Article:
How to Ruin a Queen: Marie Antoinette and the Diamond Necklace Affair
US: Sep 2014
While it might sound insulting or reductive to say that a woman would lose her head for a fine piece of jewelry, this is precisely what Jonathan Beckman proposes in his delicious How to Ruin a Queen: Marie Antoinette and Diamond Necklace Affair, a historical novel that chronicles the scandal that had all of Europe talking in the years leading to the French Revolution. The Queen of France unknowingly became involved in a scheme that had courtesan Comtesse Jeanne de La Motte-Valois trick Cardinal Louis de Rohan into stealing a priceless diamond necklace that had been commissioned in 1772 by Louis XV.
The affair of the diamond necklace, as it’s popularly known, has seen many other incarnations including a 19th century retelling by Alexandre Dumas (The Queen’s Necklace, 1849) and two films which have starred the likes of Orson Welles (Black Magic, 1949) and Hilary Swank (The Affair of the Necklace, 2001). It’s safe to say that never before had the story been told with such a masterful combination of historical research and insightfulness as in Beckman’s novel, which impressively also happens to be his first.
Beckman’s book opens with Jeanne’s birth and her early years, which we are warned might be completely inaccurate because she was always in charge of inventing the biography that served her the best. What is clear is that Jeanne’s youth was filled with poverty and sickness, all of which turned her into a young woman who aspired to be nothing if not a princess. A fact which, for better or for worse, helps ingratiate her with readers. How can anyone root against someone who has already suffered so much?
Jeanne also happened to be a descendant of King Henry II, via an illegitimate son, which made her royal aspirations feel much more valid. With Versailles in mind as her ultimate goal, she married Marc Antoine-Nicolas de la Motte and both of them assumed royal titles.
Then we are introduced to Cardinal Louis de Rohan a man who, against the practices of the churchm chose to hunt as often as he could and who flirted with young ladies without ever thinking of his vow of chastity. While staying in Vienna on a diplomatic mission, his behavior catches the eye of Empress Maria Theresa, who asks him to stop his extravagance but is met with resistance and worse than that, mockery. He returns to France discredited by the Empress, and by default discredited under the eyes of her daughter Queen Marie Antoinette. He makes it his mission to regain the esteem of the Queen, in hopes of becoming someone of the same importance as Cardinal Richeliu in the future.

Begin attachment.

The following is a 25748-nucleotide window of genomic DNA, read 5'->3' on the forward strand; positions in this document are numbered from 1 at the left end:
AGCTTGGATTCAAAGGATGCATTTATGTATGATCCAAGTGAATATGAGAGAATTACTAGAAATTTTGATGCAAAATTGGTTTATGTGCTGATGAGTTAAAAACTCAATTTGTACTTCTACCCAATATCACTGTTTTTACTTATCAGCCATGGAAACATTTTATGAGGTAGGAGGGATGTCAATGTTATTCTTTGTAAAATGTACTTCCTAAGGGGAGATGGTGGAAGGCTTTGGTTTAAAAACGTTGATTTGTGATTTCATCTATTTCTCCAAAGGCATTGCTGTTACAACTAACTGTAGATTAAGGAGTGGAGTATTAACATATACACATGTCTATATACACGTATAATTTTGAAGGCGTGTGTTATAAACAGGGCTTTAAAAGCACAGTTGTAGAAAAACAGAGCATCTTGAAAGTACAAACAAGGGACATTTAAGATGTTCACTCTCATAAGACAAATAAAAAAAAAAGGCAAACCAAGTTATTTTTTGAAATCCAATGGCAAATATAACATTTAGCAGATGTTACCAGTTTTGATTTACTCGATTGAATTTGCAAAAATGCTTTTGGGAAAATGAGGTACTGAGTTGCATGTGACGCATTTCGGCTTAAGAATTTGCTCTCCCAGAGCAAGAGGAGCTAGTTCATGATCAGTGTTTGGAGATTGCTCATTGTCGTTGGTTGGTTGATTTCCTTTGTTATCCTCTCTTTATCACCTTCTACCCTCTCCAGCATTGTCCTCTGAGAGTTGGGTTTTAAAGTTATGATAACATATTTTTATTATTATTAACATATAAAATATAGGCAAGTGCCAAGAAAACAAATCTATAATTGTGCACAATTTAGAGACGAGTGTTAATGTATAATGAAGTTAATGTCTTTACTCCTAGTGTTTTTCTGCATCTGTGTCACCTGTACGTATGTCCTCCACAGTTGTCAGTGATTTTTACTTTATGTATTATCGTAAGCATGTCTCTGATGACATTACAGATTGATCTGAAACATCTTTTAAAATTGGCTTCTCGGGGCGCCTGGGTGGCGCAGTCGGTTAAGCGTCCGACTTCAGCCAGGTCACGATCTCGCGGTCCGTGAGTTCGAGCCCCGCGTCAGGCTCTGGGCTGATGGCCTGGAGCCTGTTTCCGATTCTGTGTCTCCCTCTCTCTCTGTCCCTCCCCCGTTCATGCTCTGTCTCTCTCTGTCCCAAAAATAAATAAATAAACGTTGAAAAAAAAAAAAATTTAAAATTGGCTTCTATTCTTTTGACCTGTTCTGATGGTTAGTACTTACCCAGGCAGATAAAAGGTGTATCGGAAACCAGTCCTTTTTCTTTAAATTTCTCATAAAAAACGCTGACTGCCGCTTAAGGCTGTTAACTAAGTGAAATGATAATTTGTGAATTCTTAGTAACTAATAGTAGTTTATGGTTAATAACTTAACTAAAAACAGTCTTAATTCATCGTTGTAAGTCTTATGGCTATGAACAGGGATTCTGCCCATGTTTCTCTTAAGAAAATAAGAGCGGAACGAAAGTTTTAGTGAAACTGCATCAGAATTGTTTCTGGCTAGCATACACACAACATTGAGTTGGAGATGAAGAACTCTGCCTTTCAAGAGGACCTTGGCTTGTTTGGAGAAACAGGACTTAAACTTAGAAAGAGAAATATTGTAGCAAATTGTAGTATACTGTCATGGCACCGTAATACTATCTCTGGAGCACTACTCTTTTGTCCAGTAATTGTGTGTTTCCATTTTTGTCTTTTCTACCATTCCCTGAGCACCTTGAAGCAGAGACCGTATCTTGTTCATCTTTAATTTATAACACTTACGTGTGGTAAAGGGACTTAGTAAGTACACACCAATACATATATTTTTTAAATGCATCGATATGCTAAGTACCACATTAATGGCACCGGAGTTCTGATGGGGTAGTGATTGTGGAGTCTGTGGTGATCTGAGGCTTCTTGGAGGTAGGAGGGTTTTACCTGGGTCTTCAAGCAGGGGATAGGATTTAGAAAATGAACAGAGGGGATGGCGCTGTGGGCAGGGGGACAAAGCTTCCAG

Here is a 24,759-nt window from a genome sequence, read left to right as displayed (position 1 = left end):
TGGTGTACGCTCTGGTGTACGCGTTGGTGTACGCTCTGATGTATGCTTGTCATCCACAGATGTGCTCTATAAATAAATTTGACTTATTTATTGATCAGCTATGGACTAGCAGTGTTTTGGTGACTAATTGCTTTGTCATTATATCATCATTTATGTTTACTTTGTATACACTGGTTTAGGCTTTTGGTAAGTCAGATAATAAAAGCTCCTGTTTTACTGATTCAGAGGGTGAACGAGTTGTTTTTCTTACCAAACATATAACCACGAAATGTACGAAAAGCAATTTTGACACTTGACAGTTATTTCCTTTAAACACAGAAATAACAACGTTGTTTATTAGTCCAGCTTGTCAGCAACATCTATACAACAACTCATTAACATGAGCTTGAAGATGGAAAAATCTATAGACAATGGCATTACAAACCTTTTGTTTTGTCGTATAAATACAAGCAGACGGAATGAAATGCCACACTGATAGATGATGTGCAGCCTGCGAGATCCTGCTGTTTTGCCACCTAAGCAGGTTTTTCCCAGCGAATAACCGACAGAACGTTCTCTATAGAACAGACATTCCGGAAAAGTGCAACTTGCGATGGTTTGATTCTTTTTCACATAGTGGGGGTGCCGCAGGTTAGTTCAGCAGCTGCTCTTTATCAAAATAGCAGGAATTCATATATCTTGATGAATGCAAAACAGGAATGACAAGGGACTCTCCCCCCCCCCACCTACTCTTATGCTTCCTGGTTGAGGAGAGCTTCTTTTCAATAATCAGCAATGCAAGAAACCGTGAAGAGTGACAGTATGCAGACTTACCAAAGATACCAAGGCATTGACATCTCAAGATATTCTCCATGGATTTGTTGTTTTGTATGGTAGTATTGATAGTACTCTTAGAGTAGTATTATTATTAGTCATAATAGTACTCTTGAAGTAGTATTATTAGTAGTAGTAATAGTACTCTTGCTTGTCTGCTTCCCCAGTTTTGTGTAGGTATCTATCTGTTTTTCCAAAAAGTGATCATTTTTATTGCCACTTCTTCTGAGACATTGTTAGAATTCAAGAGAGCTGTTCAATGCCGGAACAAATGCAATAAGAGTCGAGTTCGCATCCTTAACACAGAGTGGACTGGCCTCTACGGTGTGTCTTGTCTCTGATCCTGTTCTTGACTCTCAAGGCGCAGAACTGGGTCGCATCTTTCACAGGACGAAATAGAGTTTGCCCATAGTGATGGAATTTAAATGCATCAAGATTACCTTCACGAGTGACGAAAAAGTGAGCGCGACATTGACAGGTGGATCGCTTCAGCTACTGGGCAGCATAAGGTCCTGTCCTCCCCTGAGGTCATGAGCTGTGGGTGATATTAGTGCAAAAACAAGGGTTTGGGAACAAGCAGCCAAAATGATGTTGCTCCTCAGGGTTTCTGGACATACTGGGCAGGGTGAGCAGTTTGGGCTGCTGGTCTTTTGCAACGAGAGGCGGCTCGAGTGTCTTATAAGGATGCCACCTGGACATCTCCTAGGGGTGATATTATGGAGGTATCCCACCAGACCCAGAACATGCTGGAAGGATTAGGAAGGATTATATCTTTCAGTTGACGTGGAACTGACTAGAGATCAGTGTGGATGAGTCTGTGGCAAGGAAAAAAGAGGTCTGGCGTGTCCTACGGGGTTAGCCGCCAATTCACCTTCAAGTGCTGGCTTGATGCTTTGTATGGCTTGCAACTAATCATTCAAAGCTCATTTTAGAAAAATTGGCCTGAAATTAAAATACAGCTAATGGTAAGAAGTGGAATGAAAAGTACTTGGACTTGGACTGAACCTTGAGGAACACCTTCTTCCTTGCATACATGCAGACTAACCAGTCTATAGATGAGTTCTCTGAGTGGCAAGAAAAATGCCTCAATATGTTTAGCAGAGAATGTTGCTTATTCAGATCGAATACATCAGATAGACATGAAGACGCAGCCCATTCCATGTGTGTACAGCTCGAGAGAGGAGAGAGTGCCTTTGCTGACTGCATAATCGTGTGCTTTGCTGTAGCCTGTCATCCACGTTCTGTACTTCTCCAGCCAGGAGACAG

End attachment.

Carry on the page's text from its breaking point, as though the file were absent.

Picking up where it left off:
Once Beckman sets the motivations of Louis and Jeanne, establishing them as twisted underdogs, his tale unravels seamlessly. Soon they have become lovers and almost immediately afterwards, the scheming Jeanne has tricked him into believing she has the power to ingratiate him with Marie Antoinette, and that the Queen is willing to let bygones be bygones…if only he can help her buy a diamond necklace her husband refuses to get her.
Regardless of the melodramatic, almost operatic overtones of the plot, which are scrumptiously told by Beckman, How to Ruin a Queen is at its best when it pulls its focus back to contextualize the sociopolitical setting in which the story is unfolding. Beckman paints these characters with strokes that fool us into believing he might have as well interviewed them in person to get their first hand testimony. They are all so well rounded and real, that we might even hope their outcome will be different.
Beckman’s portrait of the Queen is particularly moving. He reminds us that she arrived in France as a child and spent her short life trying to live up to the incoherences of courtly life. “Marie Antoinette felt the rituals of the Court were humiliating and claustrophobic,” he explains, before telling of a strange incident in which the young Queen once found herself “naked and prickled with goose-pimples” as three noblewomen argued over who would have the pleasure of helping her get dressed.
If the Queen’s eventual beheading is impossible to ignore, Beckman does a terrific job in allowing her to be much more than the frivolous woman that many historical tellings have portrayed. At times the book feels tinged with satirical tones. For example, Beckman stresses the fact that the necklace in question wasn’t only distinctive for its worth but also for its hideousness. It was a monstrous piece of jewelry that he suggests the Queen refused to wear both for political and personal reasons. The novel also highlights the irony of Jeanne’s ambition turning into “the Revolution in microcosm”, as it would ignite a spark that set the people of France into a state of turmoil and anger. If only all history were this deliciously told.
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